Anne M - I can be contacted through the email listed in the Norway DNA project, see link below.
DNA testing can verify traditional genealogical research
All Norwegian original records are available for free at the Norwegian Digital Archives
Norwegian Family Names: Norwegian names are sometimes difficult to understand, as hereditary surnames were not usually used. Except for the bourgeoisie in the cities and some civil servant families, almost all Norwegians were farmers, and used a three-part naming system:
Understanding the Norwegian Naming Practice
A lot has been written about this before, and for those who are not familiar with how Norwegian names work, I will refer to a few very good websites to study. Having good knowledge about this system is necessary to do Norwegian genealogy.
Recommended reading for all Norwegian-Americans:
How to enter names in a collaborative genealogy database
Being a Norwegian genealogist I come across a huge number of ways for how people enter Norwegian names in a genealogical database. If a collaborative database is going to work, a common practice is called for.
The Surname field in software and online sites
The surname field has some special characteristics:
For a patronymic this is not relevant - not until the name is frozen into a patronym-derived last name, from 1850 to 1923, or upon emigration.
Farm names are the closest to surnames
Norwegians have three names, given, patronymic and farm name. It is the farm name that is closest to a hereditary surname, and this is the name that should be put in the "last name" field on genealogical websites.
a farm name:
If you put the patronymic in the last name field, it will generate a lot of useless "surname pages". A patronymic never behaves like a surname. The farm names on the other hand are quite similar to how a surname functions, with one main exception: it is an address name, which means it changes when people move. All farm names for a person should thus be listed: birth farm name as primary/in last name field, all subsequent farm names as alternative names, with dates if possible.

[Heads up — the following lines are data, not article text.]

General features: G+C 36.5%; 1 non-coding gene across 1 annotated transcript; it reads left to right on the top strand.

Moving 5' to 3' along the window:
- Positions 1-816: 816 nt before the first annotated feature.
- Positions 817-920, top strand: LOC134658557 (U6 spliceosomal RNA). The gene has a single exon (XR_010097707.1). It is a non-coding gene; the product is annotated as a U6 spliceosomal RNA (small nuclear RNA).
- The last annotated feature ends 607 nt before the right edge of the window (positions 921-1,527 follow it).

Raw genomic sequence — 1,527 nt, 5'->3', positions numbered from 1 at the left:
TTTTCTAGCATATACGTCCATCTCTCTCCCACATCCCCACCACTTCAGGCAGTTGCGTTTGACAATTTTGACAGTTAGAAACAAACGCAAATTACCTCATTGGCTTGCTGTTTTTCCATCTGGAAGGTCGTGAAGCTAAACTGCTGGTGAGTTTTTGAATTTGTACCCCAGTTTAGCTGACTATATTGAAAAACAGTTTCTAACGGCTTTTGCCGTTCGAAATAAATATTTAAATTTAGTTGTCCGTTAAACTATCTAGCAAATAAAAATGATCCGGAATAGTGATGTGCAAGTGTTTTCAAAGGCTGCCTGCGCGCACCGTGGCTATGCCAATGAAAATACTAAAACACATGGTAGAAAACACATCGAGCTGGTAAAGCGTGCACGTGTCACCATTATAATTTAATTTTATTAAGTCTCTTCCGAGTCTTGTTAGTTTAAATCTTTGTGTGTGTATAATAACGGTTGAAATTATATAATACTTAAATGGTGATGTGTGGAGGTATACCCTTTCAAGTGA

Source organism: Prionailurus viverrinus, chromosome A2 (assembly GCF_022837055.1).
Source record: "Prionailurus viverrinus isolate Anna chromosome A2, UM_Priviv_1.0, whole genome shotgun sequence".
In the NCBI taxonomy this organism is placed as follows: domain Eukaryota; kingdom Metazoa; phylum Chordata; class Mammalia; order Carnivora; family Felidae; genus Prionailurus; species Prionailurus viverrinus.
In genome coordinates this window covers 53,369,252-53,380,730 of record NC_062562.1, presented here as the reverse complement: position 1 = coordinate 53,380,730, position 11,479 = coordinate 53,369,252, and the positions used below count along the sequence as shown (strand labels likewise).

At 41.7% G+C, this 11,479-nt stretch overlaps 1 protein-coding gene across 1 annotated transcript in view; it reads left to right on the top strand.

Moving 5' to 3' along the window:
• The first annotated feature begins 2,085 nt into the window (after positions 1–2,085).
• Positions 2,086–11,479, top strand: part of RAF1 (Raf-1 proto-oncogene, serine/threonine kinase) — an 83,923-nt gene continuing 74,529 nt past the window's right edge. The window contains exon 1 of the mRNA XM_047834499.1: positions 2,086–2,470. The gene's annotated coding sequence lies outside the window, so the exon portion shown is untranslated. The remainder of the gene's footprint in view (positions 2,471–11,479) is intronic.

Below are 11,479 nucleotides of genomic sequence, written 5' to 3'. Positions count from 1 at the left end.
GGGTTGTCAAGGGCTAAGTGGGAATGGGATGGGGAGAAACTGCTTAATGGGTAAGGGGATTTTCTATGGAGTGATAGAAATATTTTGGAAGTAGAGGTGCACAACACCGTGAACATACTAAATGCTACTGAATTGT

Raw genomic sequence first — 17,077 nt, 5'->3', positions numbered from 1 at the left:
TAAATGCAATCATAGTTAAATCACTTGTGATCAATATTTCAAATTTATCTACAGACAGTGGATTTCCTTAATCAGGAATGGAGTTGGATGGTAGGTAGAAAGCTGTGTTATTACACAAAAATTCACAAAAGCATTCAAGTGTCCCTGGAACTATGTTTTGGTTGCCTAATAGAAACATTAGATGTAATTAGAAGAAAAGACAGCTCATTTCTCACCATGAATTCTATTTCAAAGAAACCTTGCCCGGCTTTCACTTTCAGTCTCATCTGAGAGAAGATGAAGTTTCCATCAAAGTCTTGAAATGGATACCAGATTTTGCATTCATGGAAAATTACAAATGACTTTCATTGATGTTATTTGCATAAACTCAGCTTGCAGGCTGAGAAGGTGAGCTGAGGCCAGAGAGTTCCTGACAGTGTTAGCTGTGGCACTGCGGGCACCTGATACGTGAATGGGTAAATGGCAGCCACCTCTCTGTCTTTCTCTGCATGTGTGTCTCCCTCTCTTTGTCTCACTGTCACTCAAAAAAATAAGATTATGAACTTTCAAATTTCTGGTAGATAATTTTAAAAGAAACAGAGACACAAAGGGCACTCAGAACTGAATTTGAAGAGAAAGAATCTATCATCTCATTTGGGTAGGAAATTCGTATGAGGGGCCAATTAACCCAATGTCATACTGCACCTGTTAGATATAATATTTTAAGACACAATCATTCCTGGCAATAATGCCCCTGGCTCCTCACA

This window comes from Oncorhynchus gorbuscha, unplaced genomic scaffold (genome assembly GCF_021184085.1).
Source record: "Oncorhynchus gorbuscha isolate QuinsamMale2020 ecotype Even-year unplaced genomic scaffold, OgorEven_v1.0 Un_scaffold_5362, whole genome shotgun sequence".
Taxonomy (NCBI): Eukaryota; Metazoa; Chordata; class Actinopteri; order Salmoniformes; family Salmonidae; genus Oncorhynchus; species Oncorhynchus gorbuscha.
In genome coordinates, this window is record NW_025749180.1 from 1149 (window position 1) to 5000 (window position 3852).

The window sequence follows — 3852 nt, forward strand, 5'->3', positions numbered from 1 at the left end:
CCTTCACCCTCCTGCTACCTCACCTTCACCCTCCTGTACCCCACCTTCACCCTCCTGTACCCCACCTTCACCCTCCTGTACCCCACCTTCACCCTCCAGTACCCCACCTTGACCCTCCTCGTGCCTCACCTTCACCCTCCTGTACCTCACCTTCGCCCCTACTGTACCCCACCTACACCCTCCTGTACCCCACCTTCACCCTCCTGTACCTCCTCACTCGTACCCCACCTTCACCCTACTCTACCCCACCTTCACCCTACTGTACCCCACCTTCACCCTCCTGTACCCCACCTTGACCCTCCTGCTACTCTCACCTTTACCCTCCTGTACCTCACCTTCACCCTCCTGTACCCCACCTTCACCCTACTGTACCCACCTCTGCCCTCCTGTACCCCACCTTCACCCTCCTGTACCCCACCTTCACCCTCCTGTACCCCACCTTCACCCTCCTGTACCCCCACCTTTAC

The only exceptions
There are only a few groups of people who did not have farm names:
How to enter names:
But I've always entered the patronymic in the surname field?
In your private genealogy software, you will of course enter names just as you wish, to make your family file as practical for your own purposes as possible. However, now you know reasons why it could be a good idea to gradually change your practice. For collaborative databases online (Geni, MyHeritage, WeRelate, WikiTree etc) it is however essential to use the farm names whenever possible.
There will be thousands of Ole Andersens in a Norwegian genealogy database, and easy to be confused about who is who. If you have Ole Andersen Sukkestad, Ole Andersson Selboskar, and Ole Andersen Stedje, you know so much more. You really do not want to add just half the data about a person, right? We want our genealogical information to be as complete as possible, and always adding the farm names is necessary.
There is never a farm name in the records I have
The farm name will often be implied as can the patronymic be. Everyone knew that if you referred to Ingrid Sollien, it meant that she lived at Sollien, and if she was referred to as Ingrid Knutsdotter she was the daughter of Knut. Sometimes people would use one, sometimes the other, depending on the setting. Typical christening records list the child with given name(s) only, then the father with given name and patronymic, and the mother with given name and patronymic and the (common) farm name last.
But where do I find the farm name then?
In a census (1801, 1865, 1900), people are listed under the farm they live at, with their given names and patronymics in the name fields. You then find the farm name on top of the forms, as each page is sorted by farm. The farm name is implied.
In parish records for christenings, marriages and burials you find the farm name either listed as address, or as name together with given name and (most probably) patronymic.